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Asian Tribune is published by World Institute For Asian Studies|Powered by WIAS Vol. 12 No. 2966

Sudan’s Bashir charged Crimes Against Humanity by ICC: United States uncommitted

President Omar al-Bashir is alleged to have caused 35,000 violent deaths among the Fur, Marsalit and Zaghawa groups in Darfur. (Photograph: Zohra Bensemra/Reuters)President Omar al-Bashir is alleged to have caused 35,000 violent deaths among the Fur, Marsalit and Zaghawa groups in Darfur. (Photograph: Zohra Bensemra/Reuters)Daya Gamage – US National Correspondent Asian Tribune – News Analysis

Washington, D.C. 06 March ( The International Criminal Court ordered the arrest of President Omar Hassan al-Bashir of Sudan Wednesday, March 4 for war crimes and crimes against humanity in connection with atrocities committed in the Dafur Region in Sudan but the question raised here is whether the United States is in full cooperation and support of the move by the ICC to which it has refused to be a signatory.

After months of deliberation, the judges charged Mr. Bashir with war crimes and crimes against humanity for playing an “essential role” in the murder, rape, torture, pillage and displacement of large numbers of civilians in Darfur. But the judges did not charge him with genocide, as the prosecutor had requested.

The charge against the Bashir regime was 2.5 million Darfur residents have been chased from their homes and 300,000 have died in a conflict pitting non-Arab rebel groups against the Arab-dominated government and its allied militias.

The ICC judges refused to entertain genocide charge against Mr. Bashir as there was no sufficient evidence he had specific intent to “destroy, in whole or in part, a national, ethnical, racial or religious group,” the most crucial issue in determining genocide.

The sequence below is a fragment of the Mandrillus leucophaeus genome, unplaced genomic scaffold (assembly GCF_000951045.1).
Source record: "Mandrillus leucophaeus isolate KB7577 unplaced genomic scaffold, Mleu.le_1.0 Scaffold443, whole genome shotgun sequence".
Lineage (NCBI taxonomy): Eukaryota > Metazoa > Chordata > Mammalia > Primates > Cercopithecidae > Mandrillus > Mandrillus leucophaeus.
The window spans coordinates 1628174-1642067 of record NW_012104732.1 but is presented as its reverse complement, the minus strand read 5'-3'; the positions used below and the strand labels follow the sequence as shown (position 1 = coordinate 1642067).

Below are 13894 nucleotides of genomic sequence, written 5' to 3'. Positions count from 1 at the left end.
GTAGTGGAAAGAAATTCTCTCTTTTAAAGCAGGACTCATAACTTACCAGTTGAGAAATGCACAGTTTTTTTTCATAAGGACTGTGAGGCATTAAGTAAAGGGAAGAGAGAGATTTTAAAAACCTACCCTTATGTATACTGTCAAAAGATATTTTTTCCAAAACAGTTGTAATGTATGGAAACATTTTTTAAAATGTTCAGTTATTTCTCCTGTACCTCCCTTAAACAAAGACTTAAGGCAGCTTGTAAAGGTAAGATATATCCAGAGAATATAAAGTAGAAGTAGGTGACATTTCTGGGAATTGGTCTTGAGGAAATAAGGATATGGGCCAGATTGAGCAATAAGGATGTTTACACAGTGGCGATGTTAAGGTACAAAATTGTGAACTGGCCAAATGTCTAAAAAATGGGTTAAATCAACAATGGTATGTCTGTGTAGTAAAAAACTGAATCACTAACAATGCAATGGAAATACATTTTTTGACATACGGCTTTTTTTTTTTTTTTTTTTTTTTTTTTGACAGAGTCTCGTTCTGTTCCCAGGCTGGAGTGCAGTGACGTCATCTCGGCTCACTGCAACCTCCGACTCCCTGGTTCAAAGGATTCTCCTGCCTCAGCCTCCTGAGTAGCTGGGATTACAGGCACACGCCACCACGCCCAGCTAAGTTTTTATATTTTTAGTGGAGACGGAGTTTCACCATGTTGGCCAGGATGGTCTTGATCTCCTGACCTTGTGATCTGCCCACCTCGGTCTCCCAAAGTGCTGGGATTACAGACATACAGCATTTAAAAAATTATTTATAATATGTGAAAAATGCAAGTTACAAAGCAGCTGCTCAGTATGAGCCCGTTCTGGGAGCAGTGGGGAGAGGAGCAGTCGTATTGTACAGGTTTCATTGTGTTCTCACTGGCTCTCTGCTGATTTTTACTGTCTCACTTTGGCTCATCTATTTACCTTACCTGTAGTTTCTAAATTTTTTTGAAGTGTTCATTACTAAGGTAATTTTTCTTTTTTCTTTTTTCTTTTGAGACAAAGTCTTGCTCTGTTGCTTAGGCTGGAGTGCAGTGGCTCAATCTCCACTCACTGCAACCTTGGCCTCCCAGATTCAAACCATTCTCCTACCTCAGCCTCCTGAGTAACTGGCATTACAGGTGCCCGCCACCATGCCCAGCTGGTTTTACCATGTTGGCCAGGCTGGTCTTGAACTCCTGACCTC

The prosecutor had argued that the Sudanese government headed by Bashir tried to exterminate three ethnic groups — the Fur, Masalit and Zaghawa groups — and that after driving them off their lands and killing many people, armed militias continued their genocidal campaign by raping and impregnating the women in the refugee camps.

The warrant to arrest Mr. Bashir is the first in which the ICC, which opened in 2002 in The Hague, has sought the arrest of a sitting head of state. Other war-crimes courts have issued warrants for sitting presidents, including Slobodan Milosevic of Yugoslavia and Charles Taylor of Liberia.

Neither Sudan nor the United States is a signatory to the 2002-Rome Statute that created the International Criminal Court (ICC).

"The United Nations will continue to conduct its vital peacekeeping, humanitarian, human rights and development operations and activities in Sudan," said a U.N. statement released after the ICC issued a warrant for President Omar Hassan al-Bashir on charges of war crimes in Darfur.

U.N. Secretary-General Ban Ki-moon urged Khartoum to cooperate with all U.N. entities and ensure their safety after the International Criminal Court issued an arrest warrant on Wednesday for Sudan's leader.

The UN statement further said: "The Secretary-General calls on the government of Sudan to continue to cooperate fully with all U.N. entities and their implementing partners, while fulfilling its obligation to ensure the safety and security of the civilian population, U.N. personnel and property, and that of its implementing partners."